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# unit vector

A *unit vector* is a unit-length element of Euclidean space.
Equivalently, one may say that the norm of a unit vector is equal
to $1$, and write $\|\mathbf{u}\|=1$, where $\mathbf{u}$ is the vector in
question.

Let $\mathbf{v}$ be a non-zero vector. To *normalize* $\mathbf{v}$ is to find
the unique unit vector with the same direction as $\mathbf{v}$. This is done
by multiplying $\mathbf{v}$ by the reciprocal of its length; the
corresponding unit vector is given by $\mathbf{u}=\frac{\mathbf{v}}{\|\mathbf{v}\|}$.

# Note:

The concept of a unit vector and normalization makes sense in any vector space equipped with a real or complex norm. Thus, in quantum mechanics one represents states as unit vectors belonging to a (possibly) infinite-dimensional Hilbert space. To obtain an expression for such states one normalizes the results of a calculation.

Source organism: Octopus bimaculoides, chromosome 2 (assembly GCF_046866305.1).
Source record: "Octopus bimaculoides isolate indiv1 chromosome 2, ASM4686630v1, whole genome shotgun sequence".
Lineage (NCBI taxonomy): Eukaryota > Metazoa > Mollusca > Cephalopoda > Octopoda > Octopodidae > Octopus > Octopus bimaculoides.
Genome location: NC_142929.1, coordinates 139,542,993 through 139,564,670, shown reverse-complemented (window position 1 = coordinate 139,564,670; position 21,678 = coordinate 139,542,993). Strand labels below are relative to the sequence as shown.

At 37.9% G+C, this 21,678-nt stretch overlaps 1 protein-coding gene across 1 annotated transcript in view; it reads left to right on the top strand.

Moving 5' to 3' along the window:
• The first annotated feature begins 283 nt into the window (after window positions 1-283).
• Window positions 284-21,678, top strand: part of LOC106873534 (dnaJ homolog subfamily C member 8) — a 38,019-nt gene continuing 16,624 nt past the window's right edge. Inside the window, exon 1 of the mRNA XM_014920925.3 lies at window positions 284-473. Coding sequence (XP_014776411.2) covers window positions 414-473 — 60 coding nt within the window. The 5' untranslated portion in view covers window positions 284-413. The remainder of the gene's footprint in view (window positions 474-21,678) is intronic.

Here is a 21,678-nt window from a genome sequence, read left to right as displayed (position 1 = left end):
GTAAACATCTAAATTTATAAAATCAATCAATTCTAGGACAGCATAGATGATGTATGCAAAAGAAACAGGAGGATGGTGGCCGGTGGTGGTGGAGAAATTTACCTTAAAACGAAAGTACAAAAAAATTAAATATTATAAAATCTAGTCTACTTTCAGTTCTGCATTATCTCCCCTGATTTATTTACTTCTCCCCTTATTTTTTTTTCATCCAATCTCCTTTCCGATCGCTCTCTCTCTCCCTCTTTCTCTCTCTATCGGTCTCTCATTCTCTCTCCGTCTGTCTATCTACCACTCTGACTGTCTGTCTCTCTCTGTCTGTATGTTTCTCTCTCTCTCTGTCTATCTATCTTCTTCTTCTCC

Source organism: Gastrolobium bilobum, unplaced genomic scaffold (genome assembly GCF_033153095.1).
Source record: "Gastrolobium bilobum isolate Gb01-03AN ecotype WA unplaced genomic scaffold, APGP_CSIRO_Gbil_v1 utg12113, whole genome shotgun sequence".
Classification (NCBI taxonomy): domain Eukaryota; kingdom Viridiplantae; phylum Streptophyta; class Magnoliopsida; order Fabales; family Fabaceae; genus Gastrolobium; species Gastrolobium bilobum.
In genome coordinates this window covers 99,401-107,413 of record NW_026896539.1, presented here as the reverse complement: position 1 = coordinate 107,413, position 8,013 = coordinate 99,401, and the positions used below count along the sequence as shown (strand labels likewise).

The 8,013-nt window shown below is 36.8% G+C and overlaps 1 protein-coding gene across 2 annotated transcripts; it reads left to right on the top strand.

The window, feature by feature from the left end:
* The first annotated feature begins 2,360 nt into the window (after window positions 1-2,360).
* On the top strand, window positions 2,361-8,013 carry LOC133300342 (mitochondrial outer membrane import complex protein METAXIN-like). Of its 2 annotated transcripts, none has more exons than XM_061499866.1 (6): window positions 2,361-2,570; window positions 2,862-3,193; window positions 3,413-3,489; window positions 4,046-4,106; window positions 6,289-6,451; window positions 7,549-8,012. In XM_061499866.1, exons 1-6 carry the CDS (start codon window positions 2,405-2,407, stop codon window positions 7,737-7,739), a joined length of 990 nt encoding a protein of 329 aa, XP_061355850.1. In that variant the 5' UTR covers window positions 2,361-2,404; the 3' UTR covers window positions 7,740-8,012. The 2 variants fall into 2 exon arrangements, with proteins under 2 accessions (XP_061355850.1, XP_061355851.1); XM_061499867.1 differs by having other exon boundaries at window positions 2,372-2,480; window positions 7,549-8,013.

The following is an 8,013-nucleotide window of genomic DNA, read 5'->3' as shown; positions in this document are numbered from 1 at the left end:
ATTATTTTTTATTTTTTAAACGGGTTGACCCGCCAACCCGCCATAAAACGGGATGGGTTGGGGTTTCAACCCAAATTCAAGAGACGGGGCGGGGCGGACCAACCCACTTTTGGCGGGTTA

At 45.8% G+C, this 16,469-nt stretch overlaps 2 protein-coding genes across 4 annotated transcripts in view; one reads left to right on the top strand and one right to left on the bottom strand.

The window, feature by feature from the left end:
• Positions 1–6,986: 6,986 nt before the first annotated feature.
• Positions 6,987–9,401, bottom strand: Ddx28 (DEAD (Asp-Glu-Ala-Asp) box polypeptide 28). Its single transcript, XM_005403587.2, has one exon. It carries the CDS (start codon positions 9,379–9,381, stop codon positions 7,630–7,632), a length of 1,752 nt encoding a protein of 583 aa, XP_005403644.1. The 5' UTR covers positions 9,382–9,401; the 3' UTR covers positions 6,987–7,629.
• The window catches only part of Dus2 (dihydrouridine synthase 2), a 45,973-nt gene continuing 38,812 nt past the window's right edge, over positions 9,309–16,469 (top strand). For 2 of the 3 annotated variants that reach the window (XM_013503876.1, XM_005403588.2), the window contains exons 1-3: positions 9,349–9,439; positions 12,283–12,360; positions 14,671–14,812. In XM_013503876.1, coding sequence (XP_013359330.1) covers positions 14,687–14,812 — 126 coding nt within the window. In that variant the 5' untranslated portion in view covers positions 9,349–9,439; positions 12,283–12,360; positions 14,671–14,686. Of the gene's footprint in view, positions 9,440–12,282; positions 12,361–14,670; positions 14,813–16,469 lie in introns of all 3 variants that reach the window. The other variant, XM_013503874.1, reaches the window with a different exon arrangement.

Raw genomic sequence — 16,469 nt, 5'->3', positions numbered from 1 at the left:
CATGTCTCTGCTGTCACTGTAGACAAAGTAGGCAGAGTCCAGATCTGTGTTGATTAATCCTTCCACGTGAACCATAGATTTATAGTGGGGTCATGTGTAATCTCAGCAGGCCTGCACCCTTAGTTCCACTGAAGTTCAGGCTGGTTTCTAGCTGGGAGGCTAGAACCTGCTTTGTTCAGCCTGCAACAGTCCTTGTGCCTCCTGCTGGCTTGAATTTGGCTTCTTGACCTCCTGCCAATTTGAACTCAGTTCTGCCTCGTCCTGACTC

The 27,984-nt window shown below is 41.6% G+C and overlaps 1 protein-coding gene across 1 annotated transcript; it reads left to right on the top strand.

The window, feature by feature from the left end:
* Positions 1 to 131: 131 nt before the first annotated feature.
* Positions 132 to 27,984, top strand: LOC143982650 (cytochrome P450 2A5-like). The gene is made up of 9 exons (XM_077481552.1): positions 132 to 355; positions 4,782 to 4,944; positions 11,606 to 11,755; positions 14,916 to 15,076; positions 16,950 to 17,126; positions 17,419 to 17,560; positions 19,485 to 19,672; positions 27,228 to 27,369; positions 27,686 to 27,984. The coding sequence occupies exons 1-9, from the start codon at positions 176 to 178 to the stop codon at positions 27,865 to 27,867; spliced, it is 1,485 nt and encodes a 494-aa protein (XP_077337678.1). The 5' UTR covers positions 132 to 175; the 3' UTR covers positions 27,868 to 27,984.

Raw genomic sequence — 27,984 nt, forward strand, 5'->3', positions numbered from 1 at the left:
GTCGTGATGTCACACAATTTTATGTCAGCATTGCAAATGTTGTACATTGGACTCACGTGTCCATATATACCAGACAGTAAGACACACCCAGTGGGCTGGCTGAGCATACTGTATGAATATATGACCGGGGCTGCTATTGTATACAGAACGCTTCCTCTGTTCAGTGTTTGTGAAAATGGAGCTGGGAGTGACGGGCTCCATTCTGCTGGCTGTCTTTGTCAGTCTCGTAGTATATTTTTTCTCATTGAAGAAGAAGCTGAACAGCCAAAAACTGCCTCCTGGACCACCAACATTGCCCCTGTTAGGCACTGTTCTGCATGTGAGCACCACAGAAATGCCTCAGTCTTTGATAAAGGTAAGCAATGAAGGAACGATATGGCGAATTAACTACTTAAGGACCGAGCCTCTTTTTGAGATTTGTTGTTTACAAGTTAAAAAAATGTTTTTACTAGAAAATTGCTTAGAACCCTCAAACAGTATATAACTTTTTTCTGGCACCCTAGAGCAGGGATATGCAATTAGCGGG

# Example:

Consider $\mathbb{R}^{3}$ and the vector $\mathbf{v}=(1,2,3)$. The norm (length) is $\sqrt{14}$. Normalizing, we obtain the unit vector $\mathbf{u}$ pointing in the same direction, namely $\mathbf{u}=\left(\frac{1}{\sqrt{14}},\frac{2}{\sqrt{14}},\frac{3}{\sqrt{14}}\right)$.

## Mathematics Subject Classification

15A03*no label found*

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